Why are you defining same-sex relationships against heterosexual relationships and the VAWG agenda? Whilst this might be relevant, to open a section on this subject by defining it against VAWG is a typical hetero-normative response and suggests that you are not looking at these relationships in their own right. If you are to include this, it needs to be mentioned later in the paragraph or written differently with the emphasis on the need to look at LGBT relationships in their own right and not from a VAWG perspective.
Is the content in relation to the additional parts of this chapter accurate and comprehensive?
Child Abuse and Sexual Exploitation
In the section on child abuse and sexual exploitation, you have listed information on ‘The following signs and behaviour are generally seen in children who are already being sexually exploited:’ but you have not listed any for those children are being abused? Is this all supposed to be the same list? If it isn’t then you also need to create a list. If it is, then you need to indicate this. Also, some children who experience child sexual abuse actually become over-achievers and perfectionists – this needs to be acknowledged, as it is an assumption and a myth that children only react in a certain way.
Should you also make reference to families where there has been a history of FGM or forced-marriage as this can effect children/teenagers?
Minority ethnic communities
You need to also refer to the section on ‘Immigrants, refugees and asylum seekers’ to ensure that the complainant does have recourse to public funds and is adequately supported if they do not. This is particularly important where a person has been married into a family already residing in the UK and where they might only be on a spousal visa.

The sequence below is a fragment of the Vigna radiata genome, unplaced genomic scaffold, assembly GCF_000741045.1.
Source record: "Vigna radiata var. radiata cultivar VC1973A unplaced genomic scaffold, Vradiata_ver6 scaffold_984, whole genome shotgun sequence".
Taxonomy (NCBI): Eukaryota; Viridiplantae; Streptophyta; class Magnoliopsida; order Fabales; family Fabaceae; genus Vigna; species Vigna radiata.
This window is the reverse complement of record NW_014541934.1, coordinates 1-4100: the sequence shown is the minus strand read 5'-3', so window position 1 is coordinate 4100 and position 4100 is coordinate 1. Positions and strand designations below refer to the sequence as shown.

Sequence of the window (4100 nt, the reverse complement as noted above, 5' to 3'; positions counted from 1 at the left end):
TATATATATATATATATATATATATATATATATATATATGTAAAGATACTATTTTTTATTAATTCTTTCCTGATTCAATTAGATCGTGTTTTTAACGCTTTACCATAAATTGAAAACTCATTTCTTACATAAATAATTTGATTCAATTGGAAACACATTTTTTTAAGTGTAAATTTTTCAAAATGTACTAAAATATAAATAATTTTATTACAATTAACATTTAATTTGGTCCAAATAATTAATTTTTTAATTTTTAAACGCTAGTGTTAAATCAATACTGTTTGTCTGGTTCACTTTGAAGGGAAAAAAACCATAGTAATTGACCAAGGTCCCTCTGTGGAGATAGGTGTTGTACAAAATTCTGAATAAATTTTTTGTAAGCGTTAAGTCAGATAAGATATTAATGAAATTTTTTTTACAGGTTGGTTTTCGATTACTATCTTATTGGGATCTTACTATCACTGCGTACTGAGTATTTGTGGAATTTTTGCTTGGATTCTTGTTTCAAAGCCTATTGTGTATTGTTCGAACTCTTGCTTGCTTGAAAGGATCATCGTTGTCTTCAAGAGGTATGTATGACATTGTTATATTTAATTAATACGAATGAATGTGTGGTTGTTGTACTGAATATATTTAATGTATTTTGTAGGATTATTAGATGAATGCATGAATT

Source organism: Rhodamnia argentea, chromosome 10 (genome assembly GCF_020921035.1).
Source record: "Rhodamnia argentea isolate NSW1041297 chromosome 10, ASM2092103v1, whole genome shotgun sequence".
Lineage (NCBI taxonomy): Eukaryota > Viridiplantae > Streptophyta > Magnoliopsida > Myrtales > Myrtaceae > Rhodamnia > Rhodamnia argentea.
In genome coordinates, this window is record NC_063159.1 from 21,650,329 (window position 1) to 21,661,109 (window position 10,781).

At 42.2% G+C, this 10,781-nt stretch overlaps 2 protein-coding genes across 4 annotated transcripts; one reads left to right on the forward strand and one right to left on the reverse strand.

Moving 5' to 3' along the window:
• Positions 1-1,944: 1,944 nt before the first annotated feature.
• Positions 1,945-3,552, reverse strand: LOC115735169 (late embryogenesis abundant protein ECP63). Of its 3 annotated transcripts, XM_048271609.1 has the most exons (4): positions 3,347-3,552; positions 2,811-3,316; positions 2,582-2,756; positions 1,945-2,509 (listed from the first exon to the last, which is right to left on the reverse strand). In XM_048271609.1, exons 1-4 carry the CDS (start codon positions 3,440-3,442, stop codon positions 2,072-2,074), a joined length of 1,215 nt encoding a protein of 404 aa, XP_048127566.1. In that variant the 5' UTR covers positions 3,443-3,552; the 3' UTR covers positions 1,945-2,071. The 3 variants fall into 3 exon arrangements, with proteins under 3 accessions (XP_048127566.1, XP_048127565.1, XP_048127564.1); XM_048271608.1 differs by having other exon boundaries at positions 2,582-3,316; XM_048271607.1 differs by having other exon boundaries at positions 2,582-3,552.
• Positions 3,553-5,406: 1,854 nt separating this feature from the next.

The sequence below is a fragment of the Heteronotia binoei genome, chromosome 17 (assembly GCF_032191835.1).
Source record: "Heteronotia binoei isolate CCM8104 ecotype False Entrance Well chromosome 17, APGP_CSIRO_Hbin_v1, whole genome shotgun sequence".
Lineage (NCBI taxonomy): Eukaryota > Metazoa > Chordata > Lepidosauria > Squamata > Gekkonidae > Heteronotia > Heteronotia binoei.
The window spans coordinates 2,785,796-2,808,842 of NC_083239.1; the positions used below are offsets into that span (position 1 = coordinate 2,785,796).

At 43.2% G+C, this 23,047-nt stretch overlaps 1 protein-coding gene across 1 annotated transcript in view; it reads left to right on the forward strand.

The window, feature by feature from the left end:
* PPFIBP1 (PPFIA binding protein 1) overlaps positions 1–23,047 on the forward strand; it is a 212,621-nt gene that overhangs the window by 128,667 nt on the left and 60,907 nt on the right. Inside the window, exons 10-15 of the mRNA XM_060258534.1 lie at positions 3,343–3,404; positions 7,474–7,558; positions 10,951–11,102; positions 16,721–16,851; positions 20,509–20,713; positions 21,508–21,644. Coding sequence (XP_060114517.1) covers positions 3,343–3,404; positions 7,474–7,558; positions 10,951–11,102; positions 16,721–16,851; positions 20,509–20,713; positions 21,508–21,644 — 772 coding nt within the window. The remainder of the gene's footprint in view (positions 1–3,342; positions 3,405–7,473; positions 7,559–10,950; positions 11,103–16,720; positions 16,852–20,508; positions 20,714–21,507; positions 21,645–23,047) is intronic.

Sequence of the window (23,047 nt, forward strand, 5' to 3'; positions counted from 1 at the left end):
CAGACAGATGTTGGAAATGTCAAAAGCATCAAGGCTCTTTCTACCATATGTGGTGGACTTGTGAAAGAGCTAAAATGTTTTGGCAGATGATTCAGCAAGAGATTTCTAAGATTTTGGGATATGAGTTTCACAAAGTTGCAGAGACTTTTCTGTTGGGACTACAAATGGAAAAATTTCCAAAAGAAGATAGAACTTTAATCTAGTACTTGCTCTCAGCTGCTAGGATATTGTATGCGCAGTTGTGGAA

We think this should be titled ‘Those with disabilities’
Although you do note that females with disabilities are more likely to experience abuse than males, you should add something like ‘however males do experience abuse and assumptions should not act as a barrier to the justice system’. You state that immigration and ethnic background can make a victim more vulnerable. LGBT should be added to this list.
Do you have any other feedback you wish to share around how the revised guidance could be improved?
- This is a really insightful guidance, we feel this guidance will only be impactful, if shared with Police and judiciary.
- Within Chapter 11, we feel the paragraph around ISVA at VRI is misleading as it reads that if an ISVA is required at VRI, further ISVA support can’t be accessed. It should read the ISVA who support sat VRI, cannot continue support through the criminal justice’s process and another ISVA will therefore be allocated.
- It would be a useful benchmark as to what consent could (or should look like) e.g. – the other person actively participating in and or encouraging sexual contact or progression of sexual contact.
- Where you have linked documents, these should be referred to more obviously in the text – e.g. at the beginning – see also ‘…’ or listed at the end. It would also be good to have these listed in a subsidiary contents list of the main menu, so that people can see that these documents exist, can access them quickly and can ensure they are not lost in the main document – as they are currently.
- We think you need to be mindful of the fact that as these documents are in the public domain that you are aware that survivors will also be reading this. The use of a plain English alternative/ lower literacy levels might be worthwhile considering.